BAKER UNIVERSITY VISION & VALUES

In the tradition of our United Methodist heritage, Baker University values:

  • Student learning and academic excellence. We provide quality learning environments promoting intellectual, professional and personal development resulting in lifelong learning.
  • Critical thinking, inquiry and freedom of expression. We challenge all participants to think critically using open inquiry and freedom of expression.
  • Integrating learning with faith and values. We expect all participants to be open to questions of faith and values as part of intellectual inquiry in the United Methodist tradition. In particular, we expect personal and professional responsibility that is based on high standards of ethical conduct.
  • Connections. We promote a community of belonging and Baker family connections, which results in lifelong associations.
  • Inclusiveness. We embrace diversity of community, thought, and expression.
  • Service to the community. We address the civic, social, health, and environmental needs of our global community.
School of Education | Mission, Educational Beliefs & Vision

Baker University School of Education is committed to learning and to developing confident and competent educational leaders.

School of Education Beliefs
The School of Education believes a confident and competent educational leader

  • Advocates for all students and their learning successes;
  • Has a strong knowledge base and sense of beliefs and values supported by educational research and best practices;
  • Has the commitment and skills to transfer knowledge, beliefs and values into policy and practice;
  • Demonstrates interpersonal practices that advance the welfare and dignity of all persons; and
  • Maintains an unremitting drive for improvement.

School of Education Vision
The School of Education provides quality programs grounded in a tradition of academic excellence and responds to the educational needs of the future.

School of Nursing | Mission & Program Goals

Baker University School of Nursing is committed to assuring student learning for the practice of professional nursing and developing compassionate, confident, competent providers and managers of care and contributors to society.

Program Goals
The School of Nursing strives to accomplish the following:

  1. Offer a nursing curriculum that builds upon a strong foundation in liberal arts, sciences and standards of professional nursing practice.
  2. Provide an environment of learning through a partnership between students and faculty, dedicated to academic excellence and freedom of expression and community service.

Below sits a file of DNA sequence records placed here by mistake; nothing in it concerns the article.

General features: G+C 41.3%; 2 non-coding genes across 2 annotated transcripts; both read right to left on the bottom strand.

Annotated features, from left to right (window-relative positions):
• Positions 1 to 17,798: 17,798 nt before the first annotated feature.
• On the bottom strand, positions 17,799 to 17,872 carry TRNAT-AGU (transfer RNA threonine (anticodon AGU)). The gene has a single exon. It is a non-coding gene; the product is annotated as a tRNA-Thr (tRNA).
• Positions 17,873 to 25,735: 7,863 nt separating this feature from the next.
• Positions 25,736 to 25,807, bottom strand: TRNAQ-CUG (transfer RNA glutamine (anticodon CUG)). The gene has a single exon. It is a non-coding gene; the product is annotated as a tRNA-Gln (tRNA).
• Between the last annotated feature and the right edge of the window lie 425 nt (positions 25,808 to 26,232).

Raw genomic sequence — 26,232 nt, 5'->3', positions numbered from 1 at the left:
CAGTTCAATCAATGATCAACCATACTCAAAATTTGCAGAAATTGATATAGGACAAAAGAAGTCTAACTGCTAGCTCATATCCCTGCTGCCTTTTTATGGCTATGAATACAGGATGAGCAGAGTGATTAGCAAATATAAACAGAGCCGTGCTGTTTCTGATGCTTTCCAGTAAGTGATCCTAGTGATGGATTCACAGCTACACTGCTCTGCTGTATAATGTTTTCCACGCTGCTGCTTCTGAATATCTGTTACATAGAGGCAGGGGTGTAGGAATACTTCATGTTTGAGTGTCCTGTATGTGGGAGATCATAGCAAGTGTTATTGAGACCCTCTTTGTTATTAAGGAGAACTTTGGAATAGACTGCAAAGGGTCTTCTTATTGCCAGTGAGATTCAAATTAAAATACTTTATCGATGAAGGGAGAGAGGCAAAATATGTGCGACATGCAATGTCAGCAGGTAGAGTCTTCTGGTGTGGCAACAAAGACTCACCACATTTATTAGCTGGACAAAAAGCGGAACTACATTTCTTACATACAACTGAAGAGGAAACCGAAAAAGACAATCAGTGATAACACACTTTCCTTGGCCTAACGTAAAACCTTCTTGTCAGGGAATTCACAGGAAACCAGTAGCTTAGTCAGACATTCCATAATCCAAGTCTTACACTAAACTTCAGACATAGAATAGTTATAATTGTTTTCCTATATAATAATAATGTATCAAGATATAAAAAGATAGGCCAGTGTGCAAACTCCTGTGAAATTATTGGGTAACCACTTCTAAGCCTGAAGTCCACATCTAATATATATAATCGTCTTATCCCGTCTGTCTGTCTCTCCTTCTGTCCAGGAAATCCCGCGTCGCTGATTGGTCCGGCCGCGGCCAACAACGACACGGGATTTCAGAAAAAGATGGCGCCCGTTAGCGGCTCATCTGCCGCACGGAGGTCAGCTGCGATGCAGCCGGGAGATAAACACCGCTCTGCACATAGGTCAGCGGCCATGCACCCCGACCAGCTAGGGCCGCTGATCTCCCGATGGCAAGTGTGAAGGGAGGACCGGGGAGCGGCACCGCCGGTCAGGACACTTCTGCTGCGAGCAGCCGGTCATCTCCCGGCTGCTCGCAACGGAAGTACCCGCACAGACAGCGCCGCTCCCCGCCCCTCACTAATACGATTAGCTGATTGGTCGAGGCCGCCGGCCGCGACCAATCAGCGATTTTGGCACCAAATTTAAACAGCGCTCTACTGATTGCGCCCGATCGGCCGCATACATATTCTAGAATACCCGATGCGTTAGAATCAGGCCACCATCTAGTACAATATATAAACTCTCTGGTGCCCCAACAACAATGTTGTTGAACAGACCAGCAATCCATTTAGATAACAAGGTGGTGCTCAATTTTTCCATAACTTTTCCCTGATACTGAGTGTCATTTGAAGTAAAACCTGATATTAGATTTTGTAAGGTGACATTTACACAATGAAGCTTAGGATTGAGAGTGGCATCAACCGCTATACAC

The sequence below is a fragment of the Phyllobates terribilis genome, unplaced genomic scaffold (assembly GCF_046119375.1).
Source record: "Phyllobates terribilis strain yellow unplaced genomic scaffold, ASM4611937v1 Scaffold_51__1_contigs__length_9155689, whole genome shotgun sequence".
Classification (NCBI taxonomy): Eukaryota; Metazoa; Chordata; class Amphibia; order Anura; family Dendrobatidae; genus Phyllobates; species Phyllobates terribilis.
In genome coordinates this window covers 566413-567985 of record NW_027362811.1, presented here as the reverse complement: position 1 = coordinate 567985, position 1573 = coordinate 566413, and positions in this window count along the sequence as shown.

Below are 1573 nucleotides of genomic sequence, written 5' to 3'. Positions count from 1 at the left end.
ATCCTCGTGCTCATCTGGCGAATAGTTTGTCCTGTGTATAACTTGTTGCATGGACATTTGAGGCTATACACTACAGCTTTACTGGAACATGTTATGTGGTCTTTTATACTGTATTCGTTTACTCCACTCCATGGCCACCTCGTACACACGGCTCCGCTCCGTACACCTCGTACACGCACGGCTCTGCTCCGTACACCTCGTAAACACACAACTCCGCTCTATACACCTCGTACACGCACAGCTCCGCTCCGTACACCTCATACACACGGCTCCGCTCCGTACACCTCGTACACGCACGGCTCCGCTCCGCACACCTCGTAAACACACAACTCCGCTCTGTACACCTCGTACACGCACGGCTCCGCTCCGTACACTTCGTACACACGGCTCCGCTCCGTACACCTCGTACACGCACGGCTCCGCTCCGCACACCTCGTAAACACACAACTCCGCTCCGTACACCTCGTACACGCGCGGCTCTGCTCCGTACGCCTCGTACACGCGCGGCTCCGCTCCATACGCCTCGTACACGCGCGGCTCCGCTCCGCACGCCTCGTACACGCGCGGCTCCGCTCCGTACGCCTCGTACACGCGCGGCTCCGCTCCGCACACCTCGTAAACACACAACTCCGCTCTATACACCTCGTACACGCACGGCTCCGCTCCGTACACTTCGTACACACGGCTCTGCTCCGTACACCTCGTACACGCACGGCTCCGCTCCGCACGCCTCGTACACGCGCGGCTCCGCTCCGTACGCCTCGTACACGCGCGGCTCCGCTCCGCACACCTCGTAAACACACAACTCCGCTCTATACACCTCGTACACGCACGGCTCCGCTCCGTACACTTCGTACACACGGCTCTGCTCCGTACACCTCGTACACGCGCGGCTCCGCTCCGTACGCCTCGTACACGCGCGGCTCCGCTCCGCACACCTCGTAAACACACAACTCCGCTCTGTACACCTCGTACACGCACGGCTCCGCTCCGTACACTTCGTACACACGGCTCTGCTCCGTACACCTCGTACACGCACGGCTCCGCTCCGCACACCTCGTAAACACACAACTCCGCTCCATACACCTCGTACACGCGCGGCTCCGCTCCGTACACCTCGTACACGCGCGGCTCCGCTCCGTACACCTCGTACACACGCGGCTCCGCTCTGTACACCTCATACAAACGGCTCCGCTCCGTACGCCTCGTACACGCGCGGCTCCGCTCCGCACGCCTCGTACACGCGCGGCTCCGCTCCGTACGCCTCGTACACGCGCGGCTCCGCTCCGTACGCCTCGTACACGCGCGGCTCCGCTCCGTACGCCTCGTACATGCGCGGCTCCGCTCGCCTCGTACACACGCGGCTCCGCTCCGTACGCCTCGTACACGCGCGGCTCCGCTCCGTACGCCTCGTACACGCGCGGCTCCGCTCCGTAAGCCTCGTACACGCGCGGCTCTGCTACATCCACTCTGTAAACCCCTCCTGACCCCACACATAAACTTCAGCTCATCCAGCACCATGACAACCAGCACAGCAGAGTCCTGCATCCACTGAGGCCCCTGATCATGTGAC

3. Retain a well-qualified faculty who are committed to excellence in teaching and participation in scholarship, service, professional development and nursing practice.
  4. Facilitate a constructive, productive and energizing work atmosphere environment where open, constructive communication, decision making, flexibility and self-growth are valued.
  5. Support opportunities for faculty and students to use current technology and learning resources in a variety of settings.
School of Professional & Graduate Studies | Mission & Core Values

The School of Professional and Graduate Studies develops confident, competent leaders, contributing to their communities through lifelong learning, professional success, and service to others.

Core Values
We believe that education is not defined by age but rather desire and motivation.

  • We provide an environment where students utilize resources and are encouraged to think critically.
  • We provide a quality learning environment that builds on adult students’ academic, professional, and life experiences to foster lifelong learning.

We believe that academic achievement contributes to professional success.

  • We challenge students by providing a rigorous academic environment designed to illustrate real-world applications.
  • We provide curriculum that incorporates student and faculty experiences.

We serve our community by empowering our students.

  • We promote awareness to inspire action within the community through value-based decision making.
  • We provide unique preparation that will enable graduates to engage in and encourage positive community change.
College of Arts & Sciences | Mission & Core Values

The College of Arts and Sciences prepares students for a lifetime of continued intellectual, professional, and personal development. Graduates will be responsible global citizens who think critically, communicate effectively, act ethically, serve generously, and live fully.

Core Values
Student Learning, Development & Success
We are passionate about student learning, development and success. We will provide a challenging, yet supportive, learning-centered educational experience that reflects a concern for academic excellence, sensitivity to changing and emerging student, stakeholder, and market requirements, and attention to the factors that influence student learning, development, fulfillment and success. We will build a living learning environment that promotes student engagement and ignites in our students a passion for lifelong learning. To do so, will require focus on organizational learning and agility.

Community
Our commitment to community represents the essence of our campus culture. We will adopt policies, procedures, and practices that promote attention to individual needs and aspirations, as well as those that strengthen our University and the broader community that we serve. We value diverse perspectives and promote actions that demonstrate mutual respect among all members of our local community and the global community of which we are a part. We will actively engage students, faculty and staff in integrated learning communities that foster synergistic connections among and within academic disciplines, task groups and social clusters. We will seek ways to partner with our extended community to promote mutual enrichment, professional progress and the greater good.

Character